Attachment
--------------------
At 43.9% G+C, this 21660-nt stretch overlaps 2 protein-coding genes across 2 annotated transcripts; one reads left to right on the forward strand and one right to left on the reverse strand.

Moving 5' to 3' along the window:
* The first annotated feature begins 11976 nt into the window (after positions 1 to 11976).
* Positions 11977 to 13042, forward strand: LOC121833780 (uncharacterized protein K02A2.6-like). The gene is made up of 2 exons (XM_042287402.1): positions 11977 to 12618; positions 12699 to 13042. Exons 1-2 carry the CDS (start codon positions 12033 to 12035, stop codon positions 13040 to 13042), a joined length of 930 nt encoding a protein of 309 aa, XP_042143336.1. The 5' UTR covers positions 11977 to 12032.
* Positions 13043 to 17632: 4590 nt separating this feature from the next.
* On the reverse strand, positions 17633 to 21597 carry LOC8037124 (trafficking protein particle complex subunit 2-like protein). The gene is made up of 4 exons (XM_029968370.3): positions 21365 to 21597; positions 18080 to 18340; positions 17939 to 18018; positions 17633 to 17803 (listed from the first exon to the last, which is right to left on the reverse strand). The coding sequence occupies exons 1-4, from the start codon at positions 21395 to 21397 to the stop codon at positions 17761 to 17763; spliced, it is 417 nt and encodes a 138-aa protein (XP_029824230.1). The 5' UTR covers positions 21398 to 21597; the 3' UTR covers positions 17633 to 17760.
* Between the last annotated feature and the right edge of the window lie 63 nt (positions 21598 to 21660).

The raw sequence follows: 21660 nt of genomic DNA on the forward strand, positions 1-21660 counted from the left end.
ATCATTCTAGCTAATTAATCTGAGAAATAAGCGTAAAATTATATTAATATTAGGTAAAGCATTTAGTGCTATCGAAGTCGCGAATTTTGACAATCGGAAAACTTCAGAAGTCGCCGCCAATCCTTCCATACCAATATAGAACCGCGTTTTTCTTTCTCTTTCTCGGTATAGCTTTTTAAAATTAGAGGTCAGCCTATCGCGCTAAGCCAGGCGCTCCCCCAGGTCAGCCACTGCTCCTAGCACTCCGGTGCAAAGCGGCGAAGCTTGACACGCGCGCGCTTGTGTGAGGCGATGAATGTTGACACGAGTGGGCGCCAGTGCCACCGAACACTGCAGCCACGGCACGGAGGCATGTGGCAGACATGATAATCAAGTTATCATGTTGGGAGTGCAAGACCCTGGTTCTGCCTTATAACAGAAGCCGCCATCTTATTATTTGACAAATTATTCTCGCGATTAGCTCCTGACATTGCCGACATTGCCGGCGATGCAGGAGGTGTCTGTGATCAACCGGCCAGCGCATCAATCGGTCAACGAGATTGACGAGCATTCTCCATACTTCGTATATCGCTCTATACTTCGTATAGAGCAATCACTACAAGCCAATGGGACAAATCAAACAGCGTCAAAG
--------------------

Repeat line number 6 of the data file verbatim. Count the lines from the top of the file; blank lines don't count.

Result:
* On the reverse strand, positions 17633 to 21597 carry LOC8037124 (trafficking protein particle complex subunit 2-like protein). The gene is made up of 4 exons (XM_029968370.3): positions 21365 to 21597; positions 18080 to 18340; positions 17939 to 18018; positions 17633 to 17803 (listed from the first exon to the last, which is right to left on the reverse strand). The coding sequence occupies exons 1-4, from the start codon at positions 21395 to 21397 to the stop codon at positions 17761 to 17763; spliced, it is 417 nt and encodes a 138-aa protein (XP_029824230.1). The 5' UTR covers positions 21398 to 21597; the 3' UTR covers positions 17633 to 17760.